Junior Nationals are More than a Show

Summer is quickly approaching, and for many livestock families that week dubbed “the most wonderful time of year,” otherwise known as Junior Nationals, will soon be here. Yes, many breed-and species-specific week-long events might have started as a place for youth across the country to showcase their animals over the course of several days. But these junior national events have evolved into more than “just a show.” They include educational contests, leadership development, memory making opportunities and relationship builders.

For two young men, who met 19 years ago at their first Junior National Hereford Exposition, the showring held significant importance to them and their families. However, it was the skills they developed, the memories they made and the friendships they built that made the lasting impact on their lives.

Shy Cody Beck from Bainbridge, Ind., had traveled all the way to Tulsa, Okla., for his first JNHE in 2000. He had no idea that stalled down the aisle from him was someone that would later stand next to him as the best man in his wedding.

“We didn’t know each other at all in 2000. We were stalled down the aisle from each other at our first junior national and started talking. We’d see each other every year at Junior Nationals, and in high school when we were getting our heifers ready for the show, we’d start calling and texting about show heifer preparations. We eventually became college roommates and were in each other’s weddings,” said Brady Jensen, originally from Courtland, Kan.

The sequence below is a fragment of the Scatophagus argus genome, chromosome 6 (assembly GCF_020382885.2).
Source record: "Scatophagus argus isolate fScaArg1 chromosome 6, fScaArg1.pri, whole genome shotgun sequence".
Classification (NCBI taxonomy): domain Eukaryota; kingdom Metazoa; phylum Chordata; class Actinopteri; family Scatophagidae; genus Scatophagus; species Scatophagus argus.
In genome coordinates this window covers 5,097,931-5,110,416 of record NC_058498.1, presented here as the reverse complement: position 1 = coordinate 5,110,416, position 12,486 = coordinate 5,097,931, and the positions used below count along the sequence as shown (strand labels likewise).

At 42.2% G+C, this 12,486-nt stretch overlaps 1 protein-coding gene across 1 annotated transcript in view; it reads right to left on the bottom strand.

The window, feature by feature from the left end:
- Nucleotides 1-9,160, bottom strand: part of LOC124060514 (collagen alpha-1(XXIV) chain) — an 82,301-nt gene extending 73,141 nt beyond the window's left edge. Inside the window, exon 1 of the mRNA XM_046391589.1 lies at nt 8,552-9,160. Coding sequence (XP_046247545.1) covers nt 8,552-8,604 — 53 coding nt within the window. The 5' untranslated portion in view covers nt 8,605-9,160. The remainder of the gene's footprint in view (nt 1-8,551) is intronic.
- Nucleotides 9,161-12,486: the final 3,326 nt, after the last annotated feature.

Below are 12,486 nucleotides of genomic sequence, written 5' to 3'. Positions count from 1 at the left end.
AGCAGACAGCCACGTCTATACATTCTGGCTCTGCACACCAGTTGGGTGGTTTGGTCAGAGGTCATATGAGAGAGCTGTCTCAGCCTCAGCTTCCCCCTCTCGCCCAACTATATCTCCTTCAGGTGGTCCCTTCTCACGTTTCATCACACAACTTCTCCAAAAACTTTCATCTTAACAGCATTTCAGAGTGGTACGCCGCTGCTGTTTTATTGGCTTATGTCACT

Beck agrees.

“Some of the best opportunities are the friendships I made at Junior Nationals and the connections I made along the way,” he said.

Jensen said that due to their friendship and interest in livestock judging, he and Beck planned their college visit to Butler Community College in Kansas on the same day. The two, along with fellow junior Hereford exhibitor and Brady’s cousin, Cody Jensen, lived together at Butler and were on the same junior college judging team.

Jensen said the friendships that are gained at Junior Nationals are priceless. He served on the National Junior Hereford Board, a three-year commitment, and still maintains contact with many of his board-mates, who share similar interests from Hereford cattle, careers or judging.

“Serving on the board was an awesome experience from a couple different perspectives. Number one, the chance to run for the junior Hereford Board or any junior Board is a real eye opener. From a leadership perspective, it’s more than a meeting. While you are running for the board, you are able to have cross-table discussions with people from all different parts of the United States talking about the direction of a program that at the time was exploding,” Jensen said. “Number two, while I was on the junior board, it was amazing how much growth happened.”

While friendships and leadership opportunities are two of the greatest benefits to the week of junior nationals, sharpening life skills was something that both Beck and Jensen took advantage of. Beck gives a lot of credit for where he is today in his career to the communication and networking skills he gained while participating in educational contests like livestock judging and team fitting at the JNHE.